How to up our trot game.
How to keep our trot game awesome in the shoulder-in.
How to get Cho back into self carriage (quickly) if she decides to brace her neck in transitions.
How all of this may not matter if it rains all week and the arena is under water for our test.
And, how I got there:
I had a lesson on Saturday. This time, I didn’t come with any requests (“WE NEED A MEDIUM TROT. NOW.”)
Trainer comes into the arena with 3 things: 2 whips. A pocket full of peppermints.
Oh, and she was wearing her running shoes.
And that means…piaffe and passage work! Cho and I haven’t done this with someone on the ground in a really long time. I think it’s fun to work on, because when you DO get a few steps it’s so rewarding! Also they are fancy and it makes you feel like you are way more dressage than you actually are.
I got a feel for sitting deeply and really asking her to come up into my seat. I also lost count of how many times she bucked.
Note: It’s really hard to keep your core engaged when you’re laughing. Cho’s bucks = still funny.
When she gave and seemed to get the routine, she got a peppermint. And then we’d do it again, but this time asking for more trot, and then coming back into super collection.
It was fun, and after I had a very soft and supple pony, who was very adjustable in the bridle. (THIS IS KEY).
Last week, the week before…she’s been kind of heavy in the bridle. And some rides it’s taken me a solid half an hour of riding to get her soft in the bridle and coming through, only to lose it as soon as I let her down/try to pick her back up.
This isn’t a new issue, or anything. It’s just Cho. It has gotten so much better in the past several months, though, that it was a little disheartening to have it crop up again. Especially right before a show.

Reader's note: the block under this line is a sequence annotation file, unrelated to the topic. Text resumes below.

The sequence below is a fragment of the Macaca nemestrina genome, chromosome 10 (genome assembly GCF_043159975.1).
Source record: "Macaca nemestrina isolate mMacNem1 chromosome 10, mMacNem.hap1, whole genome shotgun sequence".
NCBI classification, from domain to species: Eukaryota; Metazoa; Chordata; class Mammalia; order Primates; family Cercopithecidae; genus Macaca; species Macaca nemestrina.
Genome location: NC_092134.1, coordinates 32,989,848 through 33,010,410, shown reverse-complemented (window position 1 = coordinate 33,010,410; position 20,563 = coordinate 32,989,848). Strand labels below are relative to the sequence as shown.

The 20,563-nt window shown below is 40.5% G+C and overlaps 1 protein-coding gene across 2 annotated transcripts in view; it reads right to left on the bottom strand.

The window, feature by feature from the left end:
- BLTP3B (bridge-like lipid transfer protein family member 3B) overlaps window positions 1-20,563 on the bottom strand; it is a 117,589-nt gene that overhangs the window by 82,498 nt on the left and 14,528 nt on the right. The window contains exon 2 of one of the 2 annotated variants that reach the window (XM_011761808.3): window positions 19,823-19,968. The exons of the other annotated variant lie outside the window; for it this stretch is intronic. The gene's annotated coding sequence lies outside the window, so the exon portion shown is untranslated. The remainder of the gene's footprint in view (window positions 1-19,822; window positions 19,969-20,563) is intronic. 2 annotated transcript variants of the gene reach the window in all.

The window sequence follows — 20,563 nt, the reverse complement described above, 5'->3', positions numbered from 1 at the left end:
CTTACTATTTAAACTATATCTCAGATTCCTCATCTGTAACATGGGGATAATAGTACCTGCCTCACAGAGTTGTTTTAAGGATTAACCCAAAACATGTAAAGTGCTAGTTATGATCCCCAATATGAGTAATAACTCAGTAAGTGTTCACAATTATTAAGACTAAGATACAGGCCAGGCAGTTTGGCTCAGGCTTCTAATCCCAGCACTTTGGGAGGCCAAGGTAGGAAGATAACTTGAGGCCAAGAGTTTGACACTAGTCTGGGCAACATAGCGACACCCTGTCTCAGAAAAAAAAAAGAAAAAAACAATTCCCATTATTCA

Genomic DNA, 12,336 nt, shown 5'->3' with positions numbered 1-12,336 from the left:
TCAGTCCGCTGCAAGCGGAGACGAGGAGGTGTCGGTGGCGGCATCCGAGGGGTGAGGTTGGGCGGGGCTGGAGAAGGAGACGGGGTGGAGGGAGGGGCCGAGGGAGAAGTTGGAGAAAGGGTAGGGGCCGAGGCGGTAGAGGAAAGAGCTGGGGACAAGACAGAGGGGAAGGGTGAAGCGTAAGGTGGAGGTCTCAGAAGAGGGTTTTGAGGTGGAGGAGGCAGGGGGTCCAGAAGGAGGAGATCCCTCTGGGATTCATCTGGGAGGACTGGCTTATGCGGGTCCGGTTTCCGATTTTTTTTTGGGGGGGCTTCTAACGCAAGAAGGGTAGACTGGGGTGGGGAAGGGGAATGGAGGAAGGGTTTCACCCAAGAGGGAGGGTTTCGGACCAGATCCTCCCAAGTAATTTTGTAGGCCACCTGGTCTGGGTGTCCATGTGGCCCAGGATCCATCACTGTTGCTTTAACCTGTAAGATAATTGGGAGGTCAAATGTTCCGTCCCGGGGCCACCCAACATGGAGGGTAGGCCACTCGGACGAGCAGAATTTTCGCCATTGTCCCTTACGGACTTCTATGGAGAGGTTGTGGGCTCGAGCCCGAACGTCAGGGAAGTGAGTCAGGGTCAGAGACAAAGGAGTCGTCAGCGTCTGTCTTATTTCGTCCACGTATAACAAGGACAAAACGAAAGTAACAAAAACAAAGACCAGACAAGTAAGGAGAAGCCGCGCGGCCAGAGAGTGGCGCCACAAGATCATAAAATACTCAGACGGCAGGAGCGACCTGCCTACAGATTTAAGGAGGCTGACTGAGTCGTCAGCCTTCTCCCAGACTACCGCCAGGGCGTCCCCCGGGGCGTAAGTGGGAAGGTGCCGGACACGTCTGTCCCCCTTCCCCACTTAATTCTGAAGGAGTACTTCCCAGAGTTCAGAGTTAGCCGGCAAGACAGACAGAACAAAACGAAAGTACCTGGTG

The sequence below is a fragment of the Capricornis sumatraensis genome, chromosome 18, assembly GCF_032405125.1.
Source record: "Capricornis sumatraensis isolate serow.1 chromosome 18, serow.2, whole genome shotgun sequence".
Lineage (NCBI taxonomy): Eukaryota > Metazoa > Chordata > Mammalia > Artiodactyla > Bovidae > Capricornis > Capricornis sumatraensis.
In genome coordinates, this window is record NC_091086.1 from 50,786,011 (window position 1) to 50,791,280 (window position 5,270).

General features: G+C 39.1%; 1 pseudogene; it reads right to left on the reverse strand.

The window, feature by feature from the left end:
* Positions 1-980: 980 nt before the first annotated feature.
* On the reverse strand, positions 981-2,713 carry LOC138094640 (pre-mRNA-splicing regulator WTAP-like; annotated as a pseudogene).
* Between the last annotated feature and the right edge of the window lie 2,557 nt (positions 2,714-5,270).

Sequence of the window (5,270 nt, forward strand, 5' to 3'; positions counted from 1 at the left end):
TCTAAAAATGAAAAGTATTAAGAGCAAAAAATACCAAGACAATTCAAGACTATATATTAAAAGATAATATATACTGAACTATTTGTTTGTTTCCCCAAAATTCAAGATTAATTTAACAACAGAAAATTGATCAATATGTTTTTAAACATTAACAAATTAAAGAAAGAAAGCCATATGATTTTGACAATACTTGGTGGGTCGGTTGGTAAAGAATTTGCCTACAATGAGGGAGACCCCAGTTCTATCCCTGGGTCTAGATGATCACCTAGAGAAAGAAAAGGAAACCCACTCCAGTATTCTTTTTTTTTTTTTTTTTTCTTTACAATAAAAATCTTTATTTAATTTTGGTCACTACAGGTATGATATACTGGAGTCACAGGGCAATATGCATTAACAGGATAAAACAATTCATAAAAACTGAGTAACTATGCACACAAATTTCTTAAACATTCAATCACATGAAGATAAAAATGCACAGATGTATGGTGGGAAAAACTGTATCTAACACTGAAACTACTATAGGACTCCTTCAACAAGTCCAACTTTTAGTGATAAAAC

Historically, Cho is a horse that once you have her, you don’t let her down. Say, at a show. Not as crucial in lessons, because it’s training, though still a little frustrating that you can’t just pick up where you left off BEFORE the free walk break.
This issue has largely gone away in the past few months, particularly since the clinic in February where we learned the halting, waiting, rein-back magic.
My goal for Monday’s ride was to figure out what kind of warm-up we’ll need for the show, as well as fixing this heaviness issue/how to make it not an issue in our test. I want a guarantee that if she tries to brace when we trot off, I can soften her out in a few strides. In a test, that’s what you get. You don’t have the opportunity of a volte or some lateral work to get them on the same page. And really, there is no reason we shouldn’t be able to do this. There is no reason that after a sufficient warmup Cho is not through. There is no reason we should have to go through an entire song and dance every time I want to pick the reins back up.
Basically I had to recognize that I was being much too passive as a rider, and I needed to be firm about my expectations.
So, we established self carriage in the beginning, and I held her to that through the ride.
That was step one.
Step two was upping our trot game. I’ve been so focused on canter work, establishing a medium trot, etc, that I didn’t give a thought to our base trot. “It’s there, it’s fine, we can do the things, collected trot is not of my concern.”